Is Israel Threatened by a Population Bomb?
By Dr. David Reagan
In March 1898, the leading Jewish demographer and historian, Simon Dubnov, ridiculed the Zionist vision, claiming that by 1998 there would be no more than 500,000 Jews in the land of Israel. In October of 1944, the prime Jewish demographer, Roberto Bachi, contended that under the best-case-scenario, there might be as many as 2.3 million Jews in Palestine by the year 2001.
These men either had not read the prophecies of the Hebrew prophets or else they did not believe them. Those prophecies make it clear that in the end times God will regather the Jewish people in unbelief from the four corners of the earth. You can find those prophecies in my book, Israel in Bible Prophecy.
The prophet Jeremiah was so insistent about the regathering of the Jewish people that he wrote two times that when history is over and done, the Jewish people will look back and consider their regathering to their homeland in the end times to be a greater miracle than their deliverance from Egyptian captivity (Jeremiah 19:14-15 and 23:7-8).
As of January 2018, Israel had a population of 8.8 million, of which 75 percent, or 6.6 million, are Jews. This compares to a Jewish population of 600,000 in 1948. Three and a half million Jews have made Aliyah (immigration to Israel) since 1948. These immigrants currently make up 42 percent of the total population of the nation.
The largest Jewish population in the world now lives in Israel, representing 43 percent of all Jews in the world (estimated at about 15 million). The second largest group of Jews are the ones residing in the United States.
In 1948, when the nation of Israel was established, there was only one city that had more than 100,000 residents, and that was Tel Aviv (founded in 1909). Today, 70 years later, there are 14 cities with populations above 100,000, and eight of those have more than 200,000. Israel’s capital city, Jerusalem, is the largest, with a population in excess of 800,000.
In 1948, Israel had only 500 cities and towns. Today there are more than 1,200. There were only two academic institutions when the state was established. Today there are 63.
From the time of the state’s foundation in 1948, demographers have predicted that the nation would ultimately lose its Jewish identity due to the exponential growth of its Arab population. In other words, demographers have always argued that Israel would one day be destroyed by an Arab fertility bomb.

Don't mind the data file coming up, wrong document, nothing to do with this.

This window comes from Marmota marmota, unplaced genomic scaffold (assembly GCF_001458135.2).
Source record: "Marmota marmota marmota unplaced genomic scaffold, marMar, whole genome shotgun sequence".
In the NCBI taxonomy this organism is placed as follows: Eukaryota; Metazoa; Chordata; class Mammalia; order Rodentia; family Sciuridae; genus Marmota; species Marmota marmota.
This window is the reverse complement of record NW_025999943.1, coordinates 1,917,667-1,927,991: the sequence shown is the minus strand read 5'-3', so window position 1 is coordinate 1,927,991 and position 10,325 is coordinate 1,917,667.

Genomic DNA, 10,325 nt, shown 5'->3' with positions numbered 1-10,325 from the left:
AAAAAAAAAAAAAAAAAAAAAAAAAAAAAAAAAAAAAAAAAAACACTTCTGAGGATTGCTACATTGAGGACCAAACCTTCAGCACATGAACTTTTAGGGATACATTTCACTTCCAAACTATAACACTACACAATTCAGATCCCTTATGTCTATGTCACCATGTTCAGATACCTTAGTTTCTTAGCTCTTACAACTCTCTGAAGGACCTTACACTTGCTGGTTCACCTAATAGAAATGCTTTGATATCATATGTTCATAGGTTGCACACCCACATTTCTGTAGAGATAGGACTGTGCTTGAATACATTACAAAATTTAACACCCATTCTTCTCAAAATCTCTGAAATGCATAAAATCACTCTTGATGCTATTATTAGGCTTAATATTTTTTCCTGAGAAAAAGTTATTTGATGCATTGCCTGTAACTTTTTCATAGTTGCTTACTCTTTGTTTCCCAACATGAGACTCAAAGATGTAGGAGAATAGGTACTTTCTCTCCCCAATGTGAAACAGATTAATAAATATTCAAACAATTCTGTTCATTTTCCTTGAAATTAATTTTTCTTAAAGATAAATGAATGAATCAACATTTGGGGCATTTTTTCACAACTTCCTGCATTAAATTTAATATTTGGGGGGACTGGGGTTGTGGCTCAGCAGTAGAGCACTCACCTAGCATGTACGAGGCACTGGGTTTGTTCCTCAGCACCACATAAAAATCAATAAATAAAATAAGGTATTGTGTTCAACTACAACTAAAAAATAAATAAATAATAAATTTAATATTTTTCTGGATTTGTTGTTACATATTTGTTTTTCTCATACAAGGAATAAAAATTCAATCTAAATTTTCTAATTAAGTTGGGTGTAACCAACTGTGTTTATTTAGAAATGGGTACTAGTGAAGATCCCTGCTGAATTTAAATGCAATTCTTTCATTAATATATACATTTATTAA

But those dire predictions have not come true. The current number of Arab citizens of Israel totals 1.8 million, or about 20 percent of the total population.
The Arab time bomb has never detonated due to the fact that the Arabs have experienced a plunging fertility rate over the years. For example, in 1960, Arabs in Israel had a fertility rate of 9.5 births per woman. As of 2016 it had dropped dramatically to a rate of 3.1 per woman!
This is due to the Westernization of Arab culture. More Arab women than ever before are getting higher educations and are being incorporated into the work force. This has resulted in the increased use of contraceptives, and it has significantly delayed wedding-age.
Meanwhile, there has been an unprecedented increase in the rate of Jewish fertility, especially in the secular sector. A high fertility rate has always characterized the Orthodox Jews, but they constitute only about 15 percent of the Jewish population.
Demographers are not certain why there has been a totally unexpected increase in the fertility rate of the Jewish secular population. Some theorize that it is due to a high level of patriotism and optimism about the future. The current Jewish birth rate per woman is 3.16 compared to 3.11 among the Israeli Arabs. That Jewish birth rate is the highest among all the Western democracies with advanced economies! America’s birth rate is currently at 1.84, Canada is at 1.6, Germany 1.5 and Japan 1.46. China’s rate is only 1.57.
Additionally, Israel enjoys a demographic tailwind of immigration from around the world. Again, since 1948, 3.5 million Jews have immigrated to Israel from over 100 nations, and they are still coming. Immigration is likely to increase in future years due to the current worldwide resurgence of anti-Semitism.